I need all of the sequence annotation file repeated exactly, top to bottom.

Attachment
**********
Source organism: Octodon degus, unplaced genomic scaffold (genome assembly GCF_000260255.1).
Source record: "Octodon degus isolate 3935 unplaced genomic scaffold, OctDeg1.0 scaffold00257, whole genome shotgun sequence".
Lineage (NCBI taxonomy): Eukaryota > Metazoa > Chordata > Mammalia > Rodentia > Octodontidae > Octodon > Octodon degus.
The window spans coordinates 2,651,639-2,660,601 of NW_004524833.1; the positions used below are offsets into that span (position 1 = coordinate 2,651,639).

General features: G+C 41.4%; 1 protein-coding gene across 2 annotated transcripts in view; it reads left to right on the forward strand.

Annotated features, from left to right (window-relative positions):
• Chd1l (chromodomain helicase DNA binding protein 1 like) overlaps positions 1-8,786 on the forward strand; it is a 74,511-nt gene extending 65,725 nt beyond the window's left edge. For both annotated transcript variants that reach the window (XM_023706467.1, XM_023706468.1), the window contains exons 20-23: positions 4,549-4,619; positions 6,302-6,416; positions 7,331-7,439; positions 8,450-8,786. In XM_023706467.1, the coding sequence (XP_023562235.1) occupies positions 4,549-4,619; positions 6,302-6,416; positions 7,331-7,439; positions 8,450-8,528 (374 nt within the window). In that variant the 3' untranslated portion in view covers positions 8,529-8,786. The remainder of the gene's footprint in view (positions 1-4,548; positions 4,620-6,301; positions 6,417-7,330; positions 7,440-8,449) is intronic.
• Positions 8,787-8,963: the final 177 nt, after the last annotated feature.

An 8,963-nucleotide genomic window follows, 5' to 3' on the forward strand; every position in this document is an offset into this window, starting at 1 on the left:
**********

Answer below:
Source organism: Octodon degus, unplaced genomic scaffold (genome assembly GCF_000260255.1).
Source record: "Octodon degus isolate 3935 unplaced genomic scaffold, OctDeg1.0 scaffold00257, whole genome shotgun sequence".
Lineage (NCBI taxonomy): Eukaryota > Metazoa > Chordata > Mammalia > Rodentia > Octodontidae > Octodon > Octodon degus.
The window spans coordinates 2,651,639-2,660,601 of NW_004524833.1; the positions used below are offsets into that span (position 1 = coordinate 2,651,639).

General features: G+C 41.4%; 1 protein-coding gene across 2 annotated transcripts in view; it reads left to right on the forward strand.

Annotated features, from left to right (window-relative positions):
• Chd1l (chromodomain helicase DNA binding protein 1 like) overlaps positions 1-8,786 on the forward strand; it is a 74,511-nt gene extending 65,725 nt beyond the window's left edge. For both annotated transcript variants that reach the window (XM_023706467.1, XM_023706468.1), the window contains exons 20-23: positions 4,549-4,619; positions 6,302-6,416; positions 7,331-7,439; positions 8,450-8,786. In XM_023706467.1, the coding sequence (XP_023562235.1) occupies positions 4,549-4,619; positions 6,302-6,416; positions 7,331-7,439; positions 8,450-8,528 (374 nt within the window). In that variant the 3' untranslated portion in view covers positions 8,529-8,786. The remainder of the gene's footprint in view (positions 1-4,548; positions 4,620-6,301; positions 6,417-7,330; positions 7,440-8,449) is intronic.
• Positions 8,787-8,963: the final 177 nt, after the last annotated feature.

An 8,963-nucleotide genomic window follows, 5' to 3' on the forward strand; every position in this document is an offset into this window, starting at 1 on the left: